B.C. conservation officers move from education to enforcement to keep bears alive | iNFOnews | Thompson-Okanagan's News Source

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B.C. conservation officers move from education to enforcement to keep bears alive

B.C. conservation officers are actively patrolling for bear attractants in neighbourhoods.
Image Credit: FACEBOOK / B.C. Conservation Officer Service
May 25, 2020 - 4:24 PM

As bear sightings rise in the province, B.C. conservation officers are conducting bear attractant patrols to help reduce conflicts, and they are ready to hand you a violation ticket.

Bear sightings are being reported throughout the province, including the Okanagan, where a sow and five cubs were spotted last week in Penticton.

Conservation officers are patrolling neighbourhoods to see if attractants are secured through the use of bear-proof bins, picking excess fruit from trees, use of electric fencing and other measures.

"As the COVID-19 outbreak means more people stay home, this creates opportunity for garbage and other attractants to pile up – but also more opportunities to manage them,” chief conservation officer Doug Forsdick said in a media release. “We hope people take this opportunity to assess their properties for potential attractants and ensure they are properly stored. Communities where attractants are managed properly experience fewer human-wildlife conflicts and fewer animals destroyed."

Conservation officers are targeting areas with a history of bear conflicts as well as communities where unsecured attractants such as garbage, pet food, birdseed and compost have led to problems in the past.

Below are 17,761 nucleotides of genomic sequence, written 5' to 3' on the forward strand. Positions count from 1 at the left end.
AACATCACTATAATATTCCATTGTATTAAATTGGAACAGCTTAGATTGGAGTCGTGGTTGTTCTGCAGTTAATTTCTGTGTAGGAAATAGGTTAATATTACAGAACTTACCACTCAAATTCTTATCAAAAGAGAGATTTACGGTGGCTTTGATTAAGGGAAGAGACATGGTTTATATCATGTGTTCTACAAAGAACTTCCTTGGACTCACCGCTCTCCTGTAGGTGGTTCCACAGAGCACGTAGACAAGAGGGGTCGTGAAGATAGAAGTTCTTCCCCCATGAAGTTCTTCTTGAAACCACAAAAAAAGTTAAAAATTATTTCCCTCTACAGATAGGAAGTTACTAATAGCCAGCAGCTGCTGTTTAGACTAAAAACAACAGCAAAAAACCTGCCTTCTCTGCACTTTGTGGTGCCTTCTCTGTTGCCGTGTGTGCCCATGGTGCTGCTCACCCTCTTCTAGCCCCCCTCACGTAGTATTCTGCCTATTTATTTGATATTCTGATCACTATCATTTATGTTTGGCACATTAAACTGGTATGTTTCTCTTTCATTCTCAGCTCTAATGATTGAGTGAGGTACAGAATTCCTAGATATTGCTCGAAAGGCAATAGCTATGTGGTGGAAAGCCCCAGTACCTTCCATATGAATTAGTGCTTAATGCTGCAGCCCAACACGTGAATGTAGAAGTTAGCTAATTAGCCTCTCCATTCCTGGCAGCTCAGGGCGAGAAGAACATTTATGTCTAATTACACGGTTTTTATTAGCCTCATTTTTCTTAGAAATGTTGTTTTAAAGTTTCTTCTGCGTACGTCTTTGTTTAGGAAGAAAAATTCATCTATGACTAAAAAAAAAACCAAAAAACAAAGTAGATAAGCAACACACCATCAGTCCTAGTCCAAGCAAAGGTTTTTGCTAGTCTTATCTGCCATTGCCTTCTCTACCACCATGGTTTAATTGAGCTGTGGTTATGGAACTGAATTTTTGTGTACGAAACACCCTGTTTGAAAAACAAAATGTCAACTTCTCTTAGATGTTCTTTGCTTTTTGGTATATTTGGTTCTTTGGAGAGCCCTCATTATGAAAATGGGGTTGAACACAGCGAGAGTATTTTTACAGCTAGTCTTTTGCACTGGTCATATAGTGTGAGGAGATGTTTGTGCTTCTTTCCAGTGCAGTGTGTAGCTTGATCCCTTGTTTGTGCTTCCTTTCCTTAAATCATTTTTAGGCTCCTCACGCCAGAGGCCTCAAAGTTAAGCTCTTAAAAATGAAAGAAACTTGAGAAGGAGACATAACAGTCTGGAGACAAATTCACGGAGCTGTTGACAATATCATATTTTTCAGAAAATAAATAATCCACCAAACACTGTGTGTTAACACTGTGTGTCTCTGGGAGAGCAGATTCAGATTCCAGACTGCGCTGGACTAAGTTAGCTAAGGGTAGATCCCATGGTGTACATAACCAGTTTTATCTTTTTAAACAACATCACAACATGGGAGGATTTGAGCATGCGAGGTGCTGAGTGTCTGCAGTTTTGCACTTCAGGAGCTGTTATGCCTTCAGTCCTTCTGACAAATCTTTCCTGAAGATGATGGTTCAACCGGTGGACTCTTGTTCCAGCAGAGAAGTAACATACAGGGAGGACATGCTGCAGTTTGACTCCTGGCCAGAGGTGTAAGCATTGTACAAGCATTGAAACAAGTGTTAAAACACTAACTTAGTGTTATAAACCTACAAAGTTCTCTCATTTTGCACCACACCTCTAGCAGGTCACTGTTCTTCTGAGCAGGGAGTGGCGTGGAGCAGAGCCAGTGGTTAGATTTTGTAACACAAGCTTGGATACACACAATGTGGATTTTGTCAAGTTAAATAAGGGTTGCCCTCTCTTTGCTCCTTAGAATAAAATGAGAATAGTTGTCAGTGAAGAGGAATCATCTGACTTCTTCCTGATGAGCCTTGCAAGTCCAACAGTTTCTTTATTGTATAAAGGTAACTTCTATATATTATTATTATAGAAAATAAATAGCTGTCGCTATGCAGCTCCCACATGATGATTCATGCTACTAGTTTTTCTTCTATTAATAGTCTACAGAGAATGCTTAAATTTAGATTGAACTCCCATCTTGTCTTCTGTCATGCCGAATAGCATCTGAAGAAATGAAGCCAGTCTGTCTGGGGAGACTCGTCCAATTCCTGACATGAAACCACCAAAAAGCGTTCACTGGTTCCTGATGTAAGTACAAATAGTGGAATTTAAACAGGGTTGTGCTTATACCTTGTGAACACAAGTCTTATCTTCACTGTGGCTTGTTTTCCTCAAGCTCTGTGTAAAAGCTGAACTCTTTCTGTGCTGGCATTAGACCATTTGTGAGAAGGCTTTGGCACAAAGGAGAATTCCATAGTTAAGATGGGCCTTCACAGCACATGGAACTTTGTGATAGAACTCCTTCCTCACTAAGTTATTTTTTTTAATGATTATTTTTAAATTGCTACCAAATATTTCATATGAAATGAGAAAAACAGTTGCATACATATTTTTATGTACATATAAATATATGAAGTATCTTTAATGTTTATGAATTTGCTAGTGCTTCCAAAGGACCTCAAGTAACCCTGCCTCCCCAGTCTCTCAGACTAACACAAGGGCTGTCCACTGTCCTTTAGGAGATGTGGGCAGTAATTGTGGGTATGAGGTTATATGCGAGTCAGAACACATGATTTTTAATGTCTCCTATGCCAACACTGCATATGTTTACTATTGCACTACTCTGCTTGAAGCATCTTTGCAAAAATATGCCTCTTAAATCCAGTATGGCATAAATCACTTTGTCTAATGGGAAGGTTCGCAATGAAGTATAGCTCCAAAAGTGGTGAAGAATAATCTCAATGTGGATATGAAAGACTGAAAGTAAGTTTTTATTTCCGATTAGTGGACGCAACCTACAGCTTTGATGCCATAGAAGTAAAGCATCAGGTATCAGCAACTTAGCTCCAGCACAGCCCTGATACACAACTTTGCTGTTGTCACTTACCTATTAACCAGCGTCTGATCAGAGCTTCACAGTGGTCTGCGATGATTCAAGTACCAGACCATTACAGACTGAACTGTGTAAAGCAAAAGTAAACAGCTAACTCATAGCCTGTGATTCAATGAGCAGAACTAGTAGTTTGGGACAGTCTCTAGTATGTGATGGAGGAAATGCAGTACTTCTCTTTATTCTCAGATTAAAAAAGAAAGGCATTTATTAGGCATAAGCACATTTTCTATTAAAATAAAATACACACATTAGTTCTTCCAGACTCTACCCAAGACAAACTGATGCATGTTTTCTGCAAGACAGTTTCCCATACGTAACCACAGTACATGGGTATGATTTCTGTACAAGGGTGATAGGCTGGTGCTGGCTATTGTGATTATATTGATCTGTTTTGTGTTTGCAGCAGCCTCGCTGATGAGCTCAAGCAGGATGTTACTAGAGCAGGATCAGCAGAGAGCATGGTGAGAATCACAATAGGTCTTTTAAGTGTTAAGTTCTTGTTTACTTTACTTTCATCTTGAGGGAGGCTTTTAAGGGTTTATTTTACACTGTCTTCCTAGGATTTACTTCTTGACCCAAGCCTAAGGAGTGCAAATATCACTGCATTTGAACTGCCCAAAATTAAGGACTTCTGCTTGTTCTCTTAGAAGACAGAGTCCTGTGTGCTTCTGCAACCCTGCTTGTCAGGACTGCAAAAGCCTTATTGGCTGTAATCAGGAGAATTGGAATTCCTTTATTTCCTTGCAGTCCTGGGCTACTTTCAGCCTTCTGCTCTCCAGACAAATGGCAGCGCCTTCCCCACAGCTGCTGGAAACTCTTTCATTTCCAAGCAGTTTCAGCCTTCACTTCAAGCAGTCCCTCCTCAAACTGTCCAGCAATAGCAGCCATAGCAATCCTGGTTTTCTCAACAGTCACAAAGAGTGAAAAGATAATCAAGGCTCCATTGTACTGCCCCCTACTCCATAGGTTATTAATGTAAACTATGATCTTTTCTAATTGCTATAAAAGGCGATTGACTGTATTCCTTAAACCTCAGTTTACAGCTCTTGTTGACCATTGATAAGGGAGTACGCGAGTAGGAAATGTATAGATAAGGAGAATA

Conservation officer Toby Sprado, who is the inspector for the Okanagan region, said the service is moving to more of an enforcement approach after educating the public over the past few years.

"Whether it will be a warning issued or violation tickets will depend on the situation and the people involved. Last year, we did a lot of education and we are just finding there hasn’t been a paradigm shift in the way people manage their attractants,” he said in a telephone interview Monday, May 25.

Sprado said conservation officers issued eight tickets for leaving attractants in a Summerland neighbourhood last month.

He said the service works hand in hand with WildSafeBC staff, who primarily work to educate the public in bear awareness on behalf of the conservation officer service.

Sprado indicated the patrols could take place throughout the summer.

The first phase of patrols wrapped up in late fall, with more than 700 inspections resulting in 75 charges, 300 warnings and 350 dangerous wildlife protection orders, which direct a property owner to remove an attractant or face a $575 fine.

The conservation officer service said public safety is paramount, and stress the best way to keep people safe, and bears from being destroyed, is to secure attractants around your home, business or property.


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